By Jason KUROSU
Those who make their homes on the mountainsides of the foothills know the drawbacks of what is otherwise a beautiful locale come rainy season. Floods and mudslides have menaced residents and these are only worsened by the numerous fires wreaked upon the hillsides, removing plantlife and with it, any semblance of a buffer against surges of mud and dirt.
The result of these mudslides, other than the damage to and loss of homes, is an accruing of this dirt and mud in debris basins and dams, which must eventually be removed.
How to remove said sediment, particularly from the Devil’s Gate dam in Hahamongna Watershed Park, was the subject of a series of recent meetings held by the Sediment Management Task Force, a group formed by the Los Angeles County of Public Works. The current plan is to dump the sediment at the base of La Tuna Canyon, but this plan would also necessitate the removal of 15 acres of Black Willow trees.
Such a proposal does not come without controversy, especially in the wake of the January removal of 11 acres of oak trees in Arcadia, which were removed in order to put a sediment dumpsite in their place.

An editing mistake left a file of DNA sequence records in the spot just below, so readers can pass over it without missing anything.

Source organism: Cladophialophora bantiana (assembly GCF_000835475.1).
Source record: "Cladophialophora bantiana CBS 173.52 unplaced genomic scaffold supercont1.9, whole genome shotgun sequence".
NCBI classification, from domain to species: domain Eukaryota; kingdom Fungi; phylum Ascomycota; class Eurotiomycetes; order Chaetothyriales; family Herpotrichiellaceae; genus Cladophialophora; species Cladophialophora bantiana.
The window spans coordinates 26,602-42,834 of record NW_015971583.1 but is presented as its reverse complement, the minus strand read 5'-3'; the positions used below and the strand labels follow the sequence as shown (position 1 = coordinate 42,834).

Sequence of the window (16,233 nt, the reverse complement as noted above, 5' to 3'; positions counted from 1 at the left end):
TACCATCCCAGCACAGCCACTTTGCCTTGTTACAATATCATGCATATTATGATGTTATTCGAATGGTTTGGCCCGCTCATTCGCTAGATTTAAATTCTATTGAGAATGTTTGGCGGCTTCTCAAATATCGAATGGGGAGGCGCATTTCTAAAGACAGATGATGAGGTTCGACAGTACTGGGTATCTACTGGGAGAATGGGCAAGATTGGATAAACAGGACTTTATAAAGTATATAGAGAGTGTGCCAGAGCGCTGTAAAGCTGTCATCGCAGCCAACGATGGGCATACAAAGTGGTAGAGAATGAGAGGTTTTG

However, alternative ideas were proposed at the meeting.
Charly Shelton, who was on the task force, spoke of a proposed plan for a “pipeline which would carry the sediment somewhere else, as is done with coal mines.”
In addition, “A Vulcan Materials site offered to take the gravel.”
Shelton and the other members of the task force were asked to rate what would be the most important factors towards a decision for the sediment, including the cost, future use, quality of life and impact on the environment.
“I thought quality of life was very important,” Shelton said, especially regarding the idea of trucks driving throughout the neighborhood for what could be a period of years in order to transport the sediment. “That affects property values. In 20 years, I’ll have kids of my own and something like that would affect my decision to live here.”
Shelton also rated the environment highly.
“I was raised and taught to believe that protecting the environment comes before cost, bureaucracy, etc.”
Despite these and the plan for further meetings with the task force, the plan appears to be to continue with dumping the sediment at La Tuna Canyon.
Local resident Mike Lawler attended the meeting and finds himself conflicted.
“On the one hand, I like that Public Works is keeping the sediment placement sites cleaned out. But we need to come up with a management plan.”
When asked about clearing out the trees at La Tuna Canyon, Lawler responded, “That’s not a solution.”